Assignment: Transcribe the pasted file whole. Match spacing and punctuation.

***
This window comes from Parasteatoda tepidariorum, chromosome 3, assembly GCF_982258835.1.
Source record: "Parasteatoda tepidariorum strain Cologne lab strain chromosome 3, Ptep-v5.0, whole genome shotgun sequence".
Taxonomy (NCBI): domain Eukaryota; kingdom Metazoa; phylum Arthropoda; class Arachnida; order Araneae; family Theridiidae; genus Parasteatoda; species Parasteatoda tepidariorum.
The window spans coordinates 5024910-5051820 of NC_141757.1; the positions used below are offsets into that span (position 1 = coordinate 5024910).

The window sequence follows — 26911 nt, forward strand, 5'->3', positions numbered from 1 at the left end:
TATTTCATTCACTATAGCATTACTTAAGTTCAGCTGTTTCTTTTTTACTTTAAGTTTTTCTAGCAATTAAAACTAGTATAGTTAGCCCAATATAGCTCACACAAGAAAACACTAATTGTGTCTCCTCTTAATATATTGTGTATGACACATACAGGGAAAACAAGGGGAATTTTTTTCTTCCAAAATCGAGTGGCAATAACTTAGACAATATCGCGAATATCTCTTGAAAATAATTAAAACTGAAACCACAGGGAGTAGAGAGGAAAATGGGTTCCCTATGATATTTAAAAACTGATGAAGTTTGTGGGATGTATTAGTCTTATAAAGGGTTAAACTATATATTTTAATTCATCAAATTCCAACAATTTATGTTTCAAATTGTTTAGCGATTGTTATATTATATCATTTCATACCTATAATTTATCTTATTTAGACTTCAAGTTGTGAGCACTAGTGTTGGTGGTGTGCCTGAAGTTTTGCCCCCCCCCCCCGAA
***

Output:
This window comes from Parasteatoda tepidariorum, chromosome 3, assembly GCF_982258835.1.
Source record: "Parasteatoda tepidariorum strain Cologne lab strain chromosome 3, Ptep-v5.0, whole genome shotgun sequence".
Taxonomy (NCBI): domain Eukaryota; kingdom Metazoa; phylum Arthropoda; class Arachnida; order Araneae; family Theridiidae; genus Parasteatoda; species Parasteatoda tepidariorum.
The window spans coordinates 5024910-5051820 of NC_141757.1; the positions used below are offsets into that span (position 1 = coordinate 5024910).

The window sequence follows — 26911 nt, forward strand, 5'->3', positions numbered from 1 at the left end:
TATTTCATTCACTATAGCATTACTTAAGTTCAGCTGTTTCTTTTTTACTTTAAGTTTTTCTAGCAATTAAAACTAGTATAGTTAGCCCAATATAGCTCACACAAGAAAACACTAATTGTGTCTCCTCTTAATATATTGTGTATGACACATACAGGGAAAACAAGGGGAATTTTTTTCTTCCAAAATCGAGTGGCAATAACTTAGACAATATCGCGAATATCTCTTGAAAATAATTAAAACTGAAACCACAGGGAGTAGAGAGGAAAATGGGTTCCCTATGATATTTAAAAACTGATGAAGTTTGTGGGATGTATTAGTCTTATAAAGGGTTAAACTATATATTTTAATTCATCAAATTCCAACAATTTATGTTTCAAATTGTTTAGCGATTGTTATATTATATCATTTCATACCTATAATTTATCTTATTTAGACTTCAAGTTGTGAGCACTAGTGTTGGTGGTGTGCCTGAAGTTTTGCCCCCCCCCCCCGAA